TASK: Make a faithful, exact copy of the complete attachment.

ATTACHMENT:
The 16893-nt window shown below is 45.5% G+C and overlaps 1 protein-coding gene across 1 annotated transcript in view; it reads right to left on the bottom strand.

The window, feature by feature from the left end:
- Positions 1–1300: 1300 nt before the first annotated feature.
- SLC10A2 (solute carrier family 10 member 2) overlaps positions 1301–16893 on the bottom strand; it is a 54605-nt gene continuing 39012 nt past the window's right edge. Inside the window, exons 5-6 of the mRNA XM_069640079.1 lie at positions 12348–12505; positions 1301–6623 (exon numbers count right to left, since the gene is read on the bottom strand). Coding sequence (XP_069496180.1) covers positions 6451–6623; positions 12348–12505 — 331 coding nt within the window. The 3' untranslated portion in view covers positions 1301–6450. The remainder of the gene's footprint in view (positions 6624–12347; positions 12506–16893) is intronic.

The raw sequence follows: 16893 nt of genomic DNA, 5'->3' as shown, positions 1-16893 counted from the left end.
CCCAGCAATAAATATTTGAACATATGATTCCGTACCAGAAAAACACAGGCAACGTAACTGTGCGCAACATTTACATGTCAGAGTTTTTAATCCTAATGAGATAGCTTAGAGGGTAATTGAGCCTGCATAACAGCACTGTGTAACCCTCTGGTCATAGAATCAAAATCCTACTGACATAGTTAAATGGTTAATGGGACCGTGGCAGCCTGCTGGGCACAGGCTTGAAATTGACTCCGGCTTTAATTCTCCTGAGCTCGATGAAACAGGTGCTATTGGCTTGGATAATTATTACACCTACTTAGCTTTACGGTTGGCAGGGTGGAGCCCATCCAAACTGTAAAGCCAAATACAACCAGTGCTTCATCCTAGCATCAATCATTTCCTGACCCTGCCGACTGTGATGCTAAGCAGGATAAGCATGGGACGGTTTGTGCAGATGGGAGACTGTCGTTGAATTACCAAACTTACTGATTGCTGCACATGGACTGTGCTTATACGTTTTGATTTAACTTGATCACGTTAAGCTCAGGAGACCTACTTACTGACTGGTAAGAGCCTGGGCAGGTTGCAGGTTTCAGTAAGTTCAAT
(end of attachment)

The 16893-nt window shown below is 45.5% G+C and overlaps 1 protein-coding gene across 1 annotated transcript in view; it reads right to left on the bottom strand.

The window, feature by feature from the left end:
- Positions 1–1300: 1300 nt before the first annotated feature.
- SLC10A2 (solute carrier family 10 member 2) overlaps positions 1301–16893 on the bottom strand; it is a 54605-nt gene continuing 39012 nt past the window's right edge. Inside the window, exons 5-6 of the mRNA XM_069640079.1 lie at positions 12348–12505; positions 1301–6623 (exon numbers count right to left, since the gene is read on the bottom strand). Coding sequence (XP_069496180.1) covers positions 6451–6623; positions 12348–12505 — 331 coding nt within the window. The 3' untranslated portion in view covers positions 1301–6450. The remainder of the gene's footprint in view (positions 6624–12347; positions 12506–16893) is intronic.

The raw sequence follows: 16893 nt of genomic DNA, 5'->3' as shown, positions 1-16893 counted from the left end.
CCCAGCAATAAATATTTGAACATATGATTCCGTACCAGAAAAACACAGGCAACGTAACTGTGCGCAACATTTACATGTCAGAGTTTTTAATCCTAATGAGATAGCTTAGAGGGTAATTGAGCCTGCATAACAGCACTGTGTAACCCTCTGGTCATAGAATCAAAATCCTACTGACATAGTTAAATGGTTAATGGGACCGTGGCAGCCTGCTGGGCACAGGCTTGAAATTGACTCCGGCTTTAATTCTCCTGAGCTCGATGAAACAGGTGCTATTGGCTTGGATAATTATTACACCTACTTAGCTTTACGGTTGGCAGGGTGGAGCCCATCCAAACTGTAAAGCCAAATACAACCAGTGCTTCATCCTAGCATCAATCATTTCCTGACCCTGCCGACTGTGATGCTAAGCAGGATAAGCATGGGACGGTTTGTGCAGATGGGAGACTGTCGTTGAATTACCAAACTTACTGATTGCTGCACATGGACTGTGCTTATACGTTTTGATTTAACTTGATCACGTTAAGCTCAGGAGACCTACTTACTGACTGGTAAGAGCCTGGGCAGGTTGCAGGTTTCAGTAAGTTCAAT